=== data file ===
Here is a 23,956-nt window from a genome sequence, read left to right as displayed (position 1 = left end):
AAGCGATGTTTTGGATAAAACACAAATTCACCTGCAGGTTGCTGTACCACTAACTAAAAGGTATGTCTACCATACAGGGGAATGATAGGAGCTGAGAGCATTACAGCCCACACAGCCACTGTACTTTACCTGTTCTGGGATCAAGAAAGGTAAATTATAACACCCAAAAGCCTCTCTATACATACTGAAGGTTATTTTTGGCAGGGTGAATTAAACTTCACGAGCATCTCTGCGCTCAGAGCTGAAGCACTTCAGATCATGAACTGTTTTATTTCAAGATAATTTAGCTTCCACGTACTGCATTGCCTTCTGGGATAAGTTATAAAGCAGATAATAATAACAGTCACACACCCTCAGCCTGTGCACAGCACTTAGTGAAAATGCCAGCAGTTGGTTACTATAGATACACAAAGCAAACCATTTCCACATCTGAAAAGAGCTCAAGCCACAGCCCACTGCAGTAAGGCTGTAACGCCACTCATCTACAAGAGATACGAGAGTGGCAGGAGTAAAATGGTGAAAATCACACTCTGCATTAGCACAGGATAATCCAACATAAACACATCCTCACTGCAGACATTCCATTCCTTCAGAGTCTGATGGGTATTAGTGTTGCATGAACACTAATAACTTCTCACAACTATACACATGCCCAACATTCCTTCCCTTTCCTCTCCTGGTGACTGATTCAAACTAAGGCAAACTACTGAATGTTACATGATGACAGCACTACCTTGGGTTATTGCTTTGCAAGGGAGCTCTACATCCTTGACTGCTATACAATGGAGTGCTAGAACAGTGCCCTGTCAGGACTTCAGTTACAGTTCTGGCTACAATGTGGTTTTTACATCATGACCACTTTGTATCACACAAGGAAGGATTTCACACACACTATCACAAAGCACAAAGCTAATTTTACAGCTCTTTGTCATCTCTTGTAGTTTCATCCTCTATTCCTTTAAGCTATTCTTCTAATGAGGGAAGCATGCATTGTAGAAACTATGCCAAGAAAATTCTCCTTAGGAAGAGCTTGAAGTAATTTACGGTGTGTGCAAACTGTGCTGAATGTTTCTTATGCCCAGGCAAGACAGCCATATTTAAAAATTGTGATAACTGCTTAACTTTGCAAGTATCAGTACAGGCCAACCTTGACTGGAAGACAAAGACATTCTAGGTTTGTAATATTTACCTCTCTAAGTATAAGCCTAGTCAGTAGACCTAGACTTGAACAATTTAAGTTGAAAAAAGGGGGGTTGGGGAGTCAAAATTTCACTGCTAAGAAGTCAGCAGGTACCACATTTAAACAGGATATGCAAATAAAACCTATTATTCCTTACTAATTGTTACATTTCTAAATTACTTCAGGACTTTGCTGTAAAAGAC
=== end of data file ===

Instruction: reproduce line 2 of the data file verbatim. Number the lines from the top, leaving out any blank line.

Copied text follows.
AAGCGATGTTTTGGATAAAACACAAATTCACCTGCAGGTTGCTGTACCACTAACTAAAAGGTATGTCTACCATACAGGGGAATGATAGGAGCTGAGAGCATTACAGCCCACACAGCCACTGTACTTTACCTGTTCTGGGATCAAGAAAGGTAAATTATAACACCCAAAAGCCTCTCTATACATACTGAAGGTTATTTTTGGCAGGGTGAATTAAACTTCACGAGCATCTCTGCGCTCAGAGCTGAAGCACTTCAGATCATGAACTGTTTTATTTCAAGATAATTTAGCTTCCACGTACTGCATTGCCTTCTGGGATAAGTTATAAAGCAGATAATAATAACAGTCACACACCCTCAGCCTGTGCACAGCACTTAGTGAAAATGCCAGCAGTTGGTTACTATAGATACACAAAGCAAACCATTTCCACATCTGAAAAGAGCTCAAGCCACAGCCCACTGCAGTAAGGCTGTAACGCCACTCATCTACAAGAGATACGAGAGTGGCAGGAGTAAAATGGTGAAAATCACACTCTGCATTAGCACAGGATAATCCAACATAAACACATCCTCACTGCAGACATTCCATTCCTTCAGAGTCTGATGGGTATTAGTGTTGCATGAACACTAATAACTTCTCACAACTATACACATGCCCAACATTCCTTCCCTTTCCTCTCCTGGTGACTGATTCAAACTAAGGCAAACTACTGAATGTTACATGATGACAGCACTACCTTGGGTTATTGCTTTGCAAGGGAGCTCTACATCCTTGACTGCTATACAATGGAGTGCTAGAACAGTGCCCTGTCAGGACTTCAGTTACAGTTCTGGCTACAATGTGGTTTTTACATCATGACCACTTTGTATCACACAAGGAAGGATTTCACACACACTATCACAAAGCACAAAGCTAATTTTACAGCTCTTTGTCATCTCTTGTAGTTTCATCCTCTATTCCTTTAAGCTATTCTTCTAATGAGGGAAGCATGCATTGTAGAAACTATGCCAAGAAAATTCTCCTTAGGAAGAGCTTGAAGTAATTTACGGTGTGTGCAAACTGTGCTGAATGTTTCTTATGCCCAGGCAAGACAGCCATATTTAAAAATTGTGATAACTGCTTAACTTTGCAAGTATCAGTACAGGCCAACCTTGACTGGAAGACAAAGACATTCTAGGTTTGTAATATTTACCTCTCTAAGTATAAGCCTAGTCAGTAGACCTAGACTTGAACAATTTAAGTTGAAAAAAGGGGGGTTGGGGAGTCAAAATTTCACTGCTAAGAAGTCAGCAGGTACCACATTTAAACAGGATATGCAAATAAAACCTATTATTCCTTACTAATTGTTACATTTCTAAATTACTTCAGGACTTTGCTGTAAAAGAC